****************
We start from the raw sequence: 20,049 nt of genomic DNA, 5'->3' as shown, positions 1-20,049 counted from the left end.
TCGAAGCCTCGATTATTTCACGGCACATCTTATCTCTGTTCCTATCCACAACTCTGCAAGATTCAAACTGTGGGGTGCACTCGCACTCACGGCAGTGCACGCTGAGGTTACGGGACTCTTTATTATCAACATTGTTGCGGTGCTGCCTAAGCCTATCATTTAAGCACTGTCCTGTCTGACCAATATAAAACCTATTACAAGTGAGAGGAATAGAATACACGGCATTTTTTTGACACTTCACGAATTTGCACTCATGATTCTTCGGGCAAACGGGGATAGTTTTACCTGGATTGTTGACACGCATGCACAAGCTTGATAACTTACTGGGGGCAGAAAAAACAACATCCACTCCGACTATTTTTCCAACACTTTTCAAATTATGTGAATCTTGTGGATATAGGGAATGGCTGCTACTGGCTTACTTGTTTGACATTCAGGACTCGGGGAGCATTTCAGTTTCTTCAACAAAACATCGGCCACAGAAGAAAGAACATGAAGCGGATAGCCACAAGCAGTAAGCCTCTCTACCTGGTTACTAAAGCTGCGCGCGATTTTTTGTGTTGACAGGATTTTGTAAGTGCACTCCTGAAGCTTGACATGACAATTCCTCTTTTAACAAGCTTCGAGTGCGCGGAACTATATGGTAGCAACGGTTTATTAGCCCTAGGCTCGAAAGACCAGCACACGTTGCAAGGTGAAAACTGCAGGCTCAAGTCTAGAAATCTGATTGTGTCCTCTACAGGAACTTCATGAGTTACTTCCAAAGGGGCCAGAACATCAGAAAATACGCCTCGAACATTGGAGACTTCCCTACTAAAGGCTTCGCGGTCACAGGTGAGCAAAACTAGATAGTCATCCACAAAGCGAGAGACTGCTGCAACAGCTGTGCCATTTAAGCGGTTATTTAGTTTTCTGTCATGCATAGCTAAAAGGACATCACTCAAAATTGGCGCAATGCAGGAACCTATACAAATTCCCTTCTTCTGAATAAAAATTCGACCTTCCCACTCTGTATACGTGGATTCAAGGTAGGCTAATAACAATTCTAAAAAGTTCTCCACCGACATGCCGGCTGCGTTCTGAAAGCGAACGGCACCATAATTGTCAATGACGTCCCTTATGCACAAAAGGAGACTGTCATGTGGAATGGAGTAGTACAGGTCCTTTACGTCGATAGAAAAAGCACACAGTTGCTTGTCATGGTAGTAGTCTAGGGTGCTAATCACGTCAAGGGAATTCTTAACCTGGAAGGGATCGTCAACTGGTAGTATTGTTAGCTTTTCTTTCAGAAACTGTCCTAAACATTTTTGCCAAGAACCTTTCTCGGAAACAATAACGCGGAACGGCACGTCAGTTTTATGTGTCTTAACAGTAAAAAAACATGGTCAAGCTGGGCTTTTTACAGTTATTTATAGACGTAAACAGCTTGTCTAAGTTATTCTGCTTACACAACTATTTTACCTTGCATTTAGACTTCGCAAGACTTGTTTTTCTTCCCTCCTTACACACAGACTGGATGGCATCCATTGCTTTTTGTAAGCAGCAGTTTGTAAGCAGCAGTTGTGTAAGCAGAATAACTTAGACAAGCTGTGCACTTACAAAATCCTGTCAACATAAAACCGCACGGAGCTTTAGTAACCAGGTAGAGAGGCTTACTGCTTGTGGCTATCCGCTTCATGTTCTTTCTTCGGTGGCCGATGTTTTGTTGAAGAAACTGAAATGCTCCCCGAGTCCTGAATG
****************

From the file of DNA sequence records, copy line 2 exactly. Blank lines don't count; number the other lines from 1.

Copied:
TCGAAGCCTCGATTATTTCACGGCACATCTTATCTCTGTTCCTATCCACAACTCTGCAAGATTCAAACTGTGGGGTGCACTCGCACTCACGGCAGTGCACGCTGAGGTTACGGGACTCTTTATTATCAACATTGTTGCGGTGCTGCCTAAGCCTATCATTTAAGCACTGTCCTGTCTGACCAATATAAAACCTATTACAAGTGAGAGGAATAGAATACACGGCATTTTTTTGACACTTCACGAATTTGCACTCATGATTCTTCGGGCAAACGGGGATAGTTTTACCTGGATTGTTGACACGCATGCACAAGCTTGATAACTTACTGGGGGCAGAAAAAACAACATCCACTCCGACTATTTTTCCAACACTTTTCAAATTATGTGAATCTTGTGGATATAGGGAATGGCTGCTACTGGCTTACTTGTTTGACATTCAGGACTCGGGGAGCATTTCAGTTTCTTCAACAAAACATCGGCCACAGAAGAAAGAACATGAAGCGGATAGCCACAAGCAGTAAGCCTCTCTACCTGGTTACTAAAGCTGCGCGCGATTTTTTGTGTTGACAGGATTTTGTAAGTGCACTCCTGAAGCTTGACATGACAATTCCTCTTTTAACAAGCTTCGAGTGCGCGGAACTATATGGTAGCAACGGTTTATTAGCCCTAGGCTCGAAAGACCAGCACACGTTGCAAGGTGAAAACTGCAGGCTCAAGTCTAGAAATCTGATTGTGTCCTCTACAGGAACTTCATGAGTTACTTCCAAAGGGGCCAGAACATCAGAAAATACGCCTCGAACATTGGAGACTTCCCTACTAAAGGCTTCGCGGTCACAGGTGAGCAAAACTAGATAGTCATCCACAAAGCGAGAGACTGCTGCAACAGCTGTGCCATTTAAGCGGTTATTTAGTTTTCTGTCATGCATAGCTAAAAGGACATCACTCAAAATTGGCGCAATGCAGGAACCTATACAAATTCCCTTCTTCTGAATAAAAATTCGACCTTCCCACTCTGTATACGTGGATTCAAGGTAGGCTAATAACAATTCTAAAAAGTTCTCCACCGACATGCCGGCTGCGTTCTGAAAGCGAACGGCACCATAATTGTCAATGACGTCCCTTATGCACAAAAGGAGACTGTCATGTGGAATGGAGTAGTACAGGTCCTTTACGTCGATAGAAAAAGCACACAGTTGCTTGTCATGGTAGTAGTCTAGGGTGCTAATCACGTCAAGGGAATTCTTAACCTGGAAGGGATCGTCAACTGGTAGTATTGTTAGCTTTTCTTTCAGAAACTGTCCTAAACATTTTTGCCAAGAACCTTTCTCGGAAACAATAACGCGGAACGGCACGTCAGTTTTATGTGTCTTAACAGTAAAAAAACATGGTCAAGCTGGGCTTTTTACAGTTATTTATAGACGTAAACAGCTTGTCTAAGTTATTCTGCTTACACAACTATTTTACCTTGCATTTAGACTTCGCAAGACTTGTTTTTCTTCCCTCCTTACACACAGACTGGATGGCATCCATTGCTTTTTGTAAGCAGCAGTTTGTAAGCAGCAGTTGTGTAAGCAGAATAACTTAGACAAGCTGTGCACTTACAAAATCCTGTCAACATAAAACCGCACGGAGCTTTAGTAACCAGGTAGAGAGGCTTACTGCTTGTGGCTATCCGCTTCATGTTCTTTCTTCGGTGGCCGATGTTTTGTTGAAGAAACTGAAATGCTCCCCGAGTCCTGAATG